August 22, 2013
Brazilian police officers, left, guide Honduran police officers, right.
In cooperation with Brazil, JICA is helping Honduras tackle its murder rate, the highest in the world.
Brazil previously introduced Japan's famed "koban" system, a nationwide network of small neighborhood police stations, with the help of JICA, and succeeded in improving public safety.
In Honduras, 91.6 murders occurred for every 100,000 residents in 2011, a figure more than 260 times higher than Japan's, 19 times higher than the United States' and 4 times higher than Brazil's the same year. This is by far the highest murder rate in the world, calculated roughly at 19 murders every day.
It is believed that Honduras has served as a major transit point for cocaine traffickers who have taken cocaine from South America into Mexico and the United States in recent years. Because of increased drug trafficking and youth gang activity, it has become somewhat common for ordinary citizens to get involved in bloodshed.
A police officer at a koban listens to a resident’s concern.
Alarmed by the disastrous security situation, the Honduran government came to consider citizen participation indispensable for crime prevention and security improvement, especially given its limited human and material resources. So it implemented a project, “Training for the National Police on the Community Police Philosophy by Japanese Model,” between 2009 and 2012. The project helped create a good relationship between police and civil society and introduced community-based koban staffed with police officers to directly serve a locality by keeping watch, responding to emergencies, giving directions and patrolling to fight crime.
In this triangular cooperation project among Japan, Brazil and Honduras, JICA helped to train the Honduran National Police and to introduce a koban system in Honduras in cooperation with the São Paulo State Military Police in Brazil. The police force used to struggle with the high crime rate but improved public safety after strengthening the policing system through the introduction of koban and other efforts, with the assistance of JICA.
The koban system was introduced in the capital city of Tegucigalpa and the second-largest city of San Pedro Sula, with a total of ten kobans currently policing communities in Honduras.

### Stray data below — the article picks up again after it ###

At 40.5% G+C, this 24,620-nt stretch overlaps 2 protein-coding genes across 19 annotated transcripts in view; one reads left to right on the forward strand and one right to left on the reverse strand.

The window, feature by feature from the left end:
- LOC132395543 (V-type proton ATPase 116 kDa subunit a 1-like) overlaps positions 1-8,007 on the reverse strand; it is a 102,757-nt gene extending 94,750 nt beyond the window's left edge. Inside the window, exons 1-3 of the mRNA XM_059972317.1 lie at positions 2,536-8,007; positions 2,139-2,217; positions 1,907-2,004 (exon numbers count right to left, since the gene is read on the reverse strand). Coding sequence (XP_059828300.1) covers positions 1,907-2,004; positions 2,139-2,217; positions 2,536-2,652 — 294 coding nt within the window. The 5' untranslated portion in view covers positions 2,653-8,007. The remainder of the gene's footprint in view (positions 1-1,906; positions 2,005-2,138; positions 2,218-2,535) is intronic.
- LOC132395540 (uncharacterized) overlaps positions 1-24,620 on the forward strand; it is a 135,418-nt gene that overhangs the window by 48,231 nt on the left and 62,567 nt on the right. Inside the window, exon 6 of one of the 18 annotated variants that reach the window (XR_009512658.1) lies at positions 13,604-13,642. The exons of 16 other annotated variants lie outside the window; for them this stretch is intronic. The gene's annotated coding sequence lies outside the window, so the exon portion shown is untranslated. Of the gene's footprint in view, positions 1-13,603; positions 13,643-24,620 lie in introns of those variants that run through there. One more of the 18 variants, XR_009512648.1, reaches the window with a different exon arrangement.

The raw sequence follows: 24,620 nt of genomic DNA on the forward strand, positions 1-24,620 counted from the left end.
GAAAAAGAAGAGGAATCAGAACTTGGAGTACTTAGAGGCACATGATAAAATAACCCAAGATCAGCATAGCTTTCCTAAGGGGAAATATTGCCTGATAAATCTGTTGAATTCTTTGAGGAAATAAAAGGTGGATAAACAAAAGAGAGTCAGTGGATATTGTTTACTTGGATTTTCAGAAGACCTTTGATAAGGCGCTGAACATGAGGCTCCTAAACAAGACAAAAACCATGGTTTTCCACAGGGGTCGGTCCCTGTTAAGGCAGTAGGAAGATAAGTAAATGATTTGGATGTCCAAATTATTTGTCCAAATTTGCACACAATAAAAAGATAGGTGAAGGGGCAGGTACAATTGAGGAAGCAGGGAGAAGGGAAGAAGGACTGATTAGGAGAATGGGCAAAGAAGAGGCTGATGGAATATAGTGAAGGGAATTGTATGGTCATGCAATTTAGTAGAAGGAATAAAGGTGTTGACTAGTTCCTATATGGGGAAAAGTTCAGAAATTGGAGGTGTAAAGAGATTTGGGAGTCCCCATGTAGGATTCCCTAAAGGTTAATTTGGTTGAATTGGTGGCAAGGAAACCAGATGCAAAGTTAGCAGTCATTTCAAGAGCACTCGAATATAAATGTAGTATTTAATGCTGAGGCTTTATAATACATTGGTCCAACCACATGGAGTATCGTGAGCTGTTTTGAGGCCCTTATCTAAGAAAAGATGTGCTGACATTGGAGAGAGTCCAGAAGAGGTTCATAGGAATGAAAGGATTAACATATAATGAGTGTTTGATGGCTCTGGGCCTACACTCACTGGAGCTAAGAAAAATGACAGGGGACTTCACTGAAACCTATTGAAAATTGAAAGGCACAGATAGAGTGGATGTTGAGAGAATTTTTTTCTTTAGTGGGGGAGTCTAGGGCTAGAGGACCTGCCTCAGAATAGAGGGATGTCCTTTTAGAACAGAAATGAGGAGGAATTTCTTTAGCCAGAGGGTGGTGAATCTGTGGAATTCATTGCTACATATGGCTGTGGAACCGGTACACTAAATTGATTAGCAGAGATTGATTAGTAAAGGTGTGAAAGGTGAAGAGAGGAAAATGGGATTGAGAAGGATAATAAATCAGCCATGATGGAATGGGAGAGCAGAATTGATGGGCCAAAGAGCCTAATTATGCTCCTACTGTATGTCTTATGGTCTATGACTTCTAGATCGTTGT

Each koban set up a bulletin board at its entrance to provide not only security information, but also community information, which increasingly helped make kobans approachable for residents of all ages. Citizens began to drop by kobans casually to talk about their worries or goings on in the community. One day a mother and son visited a koban for consultation about the son’s bad behavior and the officers gave advice about changing his conduct.
A neighbor boy, second from left, poses with koban officers after receiving guidance from them.
Casual exchanges like these helped create a relationship of trust between kobans and residents, resulting in improvements in public safety in the community. In Rio Blanco in San Pedro Sula, homicides fell from nine cases in 2010 to one case in 2011.
“We feel safer now because the koban patrols our neighborhood, makes home visits, stops people and searches them," said Nectalia Robledo, the head of a residents’ association in La Joya in Tegucigalpa." If the community police were to be abolished, I would bargain directly with the Secretariat of Security and protest against it through the media.”
Ana Galo, the head of a residents’ association in Alemánin Tegucigalpa, said, “I used to be leery even of calling the police, but after I learned about community policing in La Hora, I asked the government to introduce it also in our community.”
In the March inauguration ceremony for community policing in Tegucigalpa, attended by Honduran President Porfirio Lobo Sosa and Security Minister Pompeyo Bonilla Reyes, the government established the project area as a model of community policing and announced that it would roll out nationwide.
President Lobo called on Hondurans to get involved, saying, “Community safety is rooted in a healthy family environment. So let’s build a secure and safe society together.”
JICA will continue to assist the country with extending its efforts across the country for three years starting in 2013.
The Japanese koban has grown in fame as people in other countries say more than 6,000 domestic kobans scattered across Japan must be one of the reasons Japan boasts excellent public safety. In addition to Honduras, JICA has also assisted El Salvador, Guatemala, Costa Rica and Nicaragua in community policing, in cooperation with Brazil, since 2008.